Culture Shock

By Edward Cone

Kodak Refocuses to Keep Up With Customers

Eastman Kodak Co. has a really big problem. The photographic film business that sustained one of the world's great brands for more than a century is headed the way of the daguerreotype. Digital cameras and images are the new mass market; in order to survive, Kodak must transform itself into a digital products and services company to replace the revenue lost as its traditional markets dwindle.

Last year, nearly 61 percent of Kodak's $13.5 billion in revenue came from its traditional businesses, including film, paper and the nondigital products used in its healthcare, graphic communications and commercial imaging segments. But the first quarter of 2005 was terrible, with total revenue off 3 percent and a net operating loss of $143 million. The company expects sales from traditional business to drop another 17 percent this year, due in large part to the decline in demand for film.

The good news is that consumer digital sales are racing in the opposite direction, up 44 percent last year. Kodak shipped nearly 5 million digital cameras to pass Sony Corp. as the leading U.S. digital camera vendor in 2004. And Kodak's revenue from digital products is expected to surpass film revenue by the end of this year. But there is a cloud around that silver lining: Margins on digital products are much thinner than those on film, typically 10 percent for digital cameras versus 60 percent to 80 percent for film. So replacing a dollar of lost film revenue with an equal volume of digital sales still leads to lower profits, making the growth challenge even more urgent.

Company Profile
Since its founding in the late 1800s, Kodak has devoted its energies to the mass market.
Corporate Headquarters
Rochester, N.Y.

Kim VanGelder

$13.5 billion (trailing 12 months)

Net Income–
$70 million (TTM)

Stock Price
$26.79 (May 26, 2005)

52 week high-low

To balance the old business with the new, says Kodak Chief Information Officer and Vice President Kim VanGelder, "we need to drive down cost dramatically and drive up growth. The challenge is to execute on both cost-cutting and innovation concurrently." Information technology, she says, "is fundamental to both," and the dual imperative is redefining her role at the company. "It feels like a different job, to simultaneously manage both a decrease in costs and to focus IT across the globe on changing processes and products as we grow," she says.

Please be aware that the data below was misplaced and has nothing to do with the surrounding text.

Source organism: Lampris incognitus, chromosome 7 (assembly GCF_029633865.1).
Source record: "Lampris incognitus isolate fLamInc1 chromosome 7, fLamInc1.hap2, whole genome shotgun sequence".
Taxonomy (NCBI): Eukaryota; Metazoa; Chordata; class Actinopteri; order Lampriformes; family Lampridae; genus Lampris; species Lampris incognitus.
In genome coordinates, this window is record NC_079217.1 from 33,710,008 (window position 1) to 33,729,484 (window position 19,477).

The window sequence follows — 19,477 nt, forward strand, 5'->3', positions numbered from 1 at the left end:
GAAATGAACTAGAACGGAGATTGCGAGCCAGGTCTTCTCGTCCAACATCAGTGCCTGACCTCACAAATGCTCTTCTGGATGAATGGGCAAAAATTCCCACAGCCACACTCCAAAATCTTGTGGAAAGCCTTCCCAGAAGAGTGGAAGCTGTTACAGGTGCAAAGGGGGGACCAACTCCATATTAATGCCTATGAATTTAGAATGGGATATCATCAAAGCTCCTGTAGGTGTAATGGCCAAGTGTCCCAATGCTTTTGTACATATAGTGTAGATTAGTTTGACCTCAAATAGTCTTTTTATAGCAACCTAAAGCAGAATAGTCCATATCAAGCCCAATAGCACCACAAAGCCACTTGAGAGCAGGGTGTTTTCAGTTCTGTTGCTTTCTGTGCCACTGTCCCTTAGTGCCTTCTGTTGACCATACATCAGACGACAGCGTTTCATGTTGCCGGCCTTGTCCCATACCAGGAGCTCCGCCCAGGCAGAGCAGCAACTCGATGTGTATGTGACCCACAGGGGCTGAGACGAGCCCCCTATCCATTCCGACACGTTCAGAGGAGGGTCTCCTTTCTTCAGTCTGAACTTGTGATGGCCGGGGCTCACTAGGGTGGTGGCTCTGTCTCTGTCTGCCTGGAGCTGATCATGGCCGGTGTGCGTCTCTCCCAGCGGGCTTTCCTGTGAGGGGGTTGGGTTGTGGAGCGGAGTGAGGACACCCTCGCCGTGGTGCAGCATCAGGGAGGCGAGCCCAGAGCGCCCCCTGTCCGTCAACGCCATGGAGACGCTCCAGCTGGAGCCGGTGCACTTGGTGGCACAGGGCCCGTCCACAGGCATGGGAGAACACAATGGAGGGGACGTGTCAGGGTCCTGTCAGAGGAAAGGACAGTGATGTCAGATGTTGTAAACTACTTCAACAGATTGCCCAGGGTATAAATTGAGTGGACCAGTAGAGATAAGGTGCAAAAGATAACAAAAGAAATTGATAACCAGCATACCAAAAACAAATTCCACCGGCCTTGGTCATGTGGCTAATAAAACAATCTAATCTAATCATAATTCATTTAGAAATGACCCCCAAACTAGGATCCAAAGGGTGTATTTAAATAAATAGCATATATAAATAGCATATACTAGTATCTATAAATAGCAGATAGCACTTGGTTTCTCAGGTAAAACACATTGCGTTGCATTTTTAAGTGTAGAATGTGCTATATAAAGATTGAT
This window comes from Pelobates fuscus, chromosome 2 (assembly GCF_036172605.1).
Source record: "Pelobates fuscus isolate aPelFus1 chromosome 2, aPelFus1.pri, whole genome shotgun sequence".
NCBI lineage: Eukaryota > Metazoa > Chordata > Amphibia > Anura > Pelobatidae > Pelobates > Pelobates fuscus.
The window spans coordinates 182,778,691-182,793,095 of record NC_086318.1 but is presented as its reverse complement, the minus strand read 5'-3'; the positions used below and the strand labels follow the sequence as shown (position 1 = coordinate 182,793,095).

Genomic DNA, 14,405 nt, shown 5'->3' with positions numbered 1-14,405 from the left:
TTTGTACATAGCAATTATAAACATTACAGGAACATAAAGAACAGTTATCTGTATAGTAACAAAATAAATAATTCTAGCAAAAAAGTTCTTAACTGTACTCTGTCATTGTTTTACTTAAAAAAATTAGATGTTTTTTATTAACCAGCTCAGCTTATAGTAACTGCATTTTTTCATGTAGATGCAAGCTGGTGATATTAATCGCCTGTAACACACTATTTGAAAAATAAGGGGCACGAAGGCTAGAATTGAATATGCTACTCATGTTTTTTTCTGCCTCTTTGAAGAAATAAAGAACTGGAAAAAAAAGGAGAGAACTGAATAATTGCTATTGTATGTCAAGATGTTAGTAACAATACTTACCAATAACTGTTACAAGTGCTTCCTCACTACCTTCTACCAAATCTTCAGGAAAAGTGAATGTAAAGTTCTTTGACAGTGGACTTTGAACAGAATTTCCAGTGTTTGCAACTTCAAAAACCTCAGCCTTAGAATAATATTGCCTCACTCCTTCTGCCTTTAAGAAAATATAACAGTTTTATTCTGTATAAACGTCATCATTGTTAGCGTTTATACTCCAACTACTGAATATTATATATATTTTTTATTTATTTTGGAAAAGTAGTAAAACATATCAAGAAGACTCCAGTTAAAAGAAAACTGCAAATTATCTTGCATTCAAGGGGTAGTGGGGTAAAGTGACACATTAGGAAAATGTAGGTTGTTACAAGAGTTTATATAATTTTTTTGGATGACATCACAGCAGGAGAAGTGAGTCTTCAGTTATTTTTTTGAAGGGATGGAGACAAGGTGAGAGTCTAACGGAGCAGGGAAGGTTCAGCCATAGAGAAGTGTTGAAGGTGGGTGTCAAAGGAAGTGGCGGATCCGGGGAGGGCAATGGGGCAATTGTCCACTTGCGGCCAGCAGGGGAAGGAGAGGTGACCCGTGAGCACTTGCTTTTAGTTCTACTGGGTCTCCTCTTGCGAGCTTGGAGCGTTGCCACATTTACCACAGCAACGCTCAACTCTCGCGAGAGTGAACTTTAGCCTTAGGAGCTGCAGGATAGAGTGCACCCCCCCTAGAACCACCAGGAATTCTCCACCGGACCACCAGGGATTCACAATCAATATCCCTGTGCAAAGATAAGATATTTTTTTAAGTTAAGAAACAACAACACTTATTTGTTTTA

Other CIOs are feeling the same pressure as companies move beyond the belt-tightening of the post-bubble era. "There has been a huge shift over the past 18 months, from a focus on cost to a focus on growth," says Graham Waller, an analyst with Gartner Inc. Delivering projects that promote business growth was the top issue cited by CIOs in a recent Gartner survey. "The leading IT organizations are doing more to support innovation," says Waller.

In another recent survey of business and technology executives by Bain & Co., 86 percent of respondents agreed that innovation is more important than cost reduction for long-term success, with 89 percent saying that IT can create significant competitive advantages.

The Ties That Bind

The Ties That Bind

Since becoming CIO in January 2004, VanGelder has tightened the connections between IT and Kodak's research and development group, where she once headed the internal IT staff. At the time, she reported to James Stoffel, the company's former chief technology officer and R&D chief, who retired this year. Now her successor, Vicki Nagy, reports to VanGelder. "IT is much closer to R&D than ever before," says VanGelder, a veteran of more than two decades at the Rochester, N.Y., company. "R&D leverages much more of our IT infrastructure now than in the past, as we work collectively to drive out costs. Given that our growth is in digital products and services, we are also able to leverage our IT expertise, contracts and infrastructure into the commercialization of our digital products and services."

The IT organization doesn't actually write the software that powers Kodak's hugely successful EasyShare cameras and printing docks. Instead, it makes available the computers, software, networks and testing environments to support development, along with expertise on issues such as information security. Says VanGelder: "Developers have to understand how these products will work on a variety of systems, and simulate performance in the real world. That means a greater variety of hardware and software is required in R&D. We help with managing that and keeping it secure—cases where our expertise is portable to the product world."

Current CTO and R&D chief Bill Lloyd expects the relationship with IT to continue to develop as the product mix shifts ever more toward digital. "Future imaging products and services require increasingly sophisticated software to assure that Kodak delivers on our customers' expectations for quality and ease of use," he says.